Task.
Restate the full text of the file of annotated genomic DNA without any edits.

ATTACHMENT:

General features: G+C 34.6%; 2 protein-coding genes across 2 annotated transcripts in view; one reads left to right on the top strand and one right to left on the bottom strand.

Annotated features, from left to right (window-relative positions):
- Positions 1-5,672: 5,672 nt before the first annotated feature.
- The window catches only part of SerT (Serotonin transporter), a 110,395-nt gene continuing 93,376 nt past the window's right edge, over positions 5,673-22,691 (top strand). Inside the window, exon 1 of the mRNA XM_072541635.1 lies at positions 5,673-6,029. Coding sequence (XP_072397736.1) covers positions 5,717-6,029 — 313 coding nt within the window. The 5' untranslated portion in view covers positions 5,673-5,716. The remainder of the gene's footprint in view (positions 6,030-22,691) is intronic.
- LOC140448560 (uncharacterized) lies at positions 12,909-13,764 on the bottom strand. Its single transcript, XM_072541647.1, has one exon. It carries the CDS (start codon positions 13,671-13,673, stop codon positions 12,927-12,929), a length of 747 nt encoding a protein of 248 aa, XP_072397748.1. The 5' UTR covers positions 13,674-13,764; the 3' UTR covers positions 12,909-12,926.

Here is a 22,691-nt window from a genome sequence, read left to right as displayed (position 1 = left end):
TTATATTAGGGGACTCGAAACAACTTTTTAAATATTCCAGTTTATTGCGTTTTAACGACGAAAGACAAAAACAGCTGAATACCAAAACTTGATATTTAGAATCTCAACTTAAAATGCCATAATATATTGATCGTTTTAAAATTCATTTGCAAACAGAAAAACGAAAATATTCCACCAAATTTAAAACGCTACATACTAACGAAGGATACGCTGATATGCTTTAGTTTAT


General features: G+C 34.6%; 2 protein-coding genes across 2 annotated transcripts in view; one reads left to right on the top strand and one right to left on the bottom strand.

Annotated features, from left to right (window-relative positions):
- Positions 1-5,672: 5,672 nt before the first annotated feature.
- The window catches only part of SerT (Serotonin transporter), a 110,395-nt gene continuing 93,376 nt past the window's right edge, over positions 5,673-22,691 (top strand). Inside the window, exon 1 of the mRNA XM_072541635.1 lies at positions 5,673-6,029. Coding sequence (XP_072397736.1) covers positions 5,717-6,029 — 313 coding nt within the window. The 5' untranslated portion in view covers positions 5,673-5,716. The remainder of the gene's footprint in view (positions 6,030-22,691) is intronic.
- LOC140448560 (uncharacterized) lies at positions 12,909-13,764 on the bottom strand. Its single transcript, XM_072541647.1, has one exon. It carries the CDS (start codon positions 13,671-13,673, stop codon positions 12,927-12,929), a length of 747 nt encoding a protein of 248 aa, XP_072397748.1. The 5' UTR covers positions 13,674-13,764; the 3' UTR covers positions 12,909-12,926.

Here is a 22,691-nt window from a genome sequence, read left to right as displayed (position 1 = left end):
TTATATTAGGGGACTCGAAACAACTTTTTAAATATTCCAGTTTATTGCGTTTTAACGACGAAAGACAAAAACAGCTGAATACCAAAACTTGATATTTAGAATCTCAACTTAAAATGCCATAATATATTGATCGTTTTAAAATTCATTTGCAAACAGAAAAACGAAAATATTCCACCAAATTTAAAACGCTACATACTAACGAAGGATACGCTGATATGCTTTAGTTTAT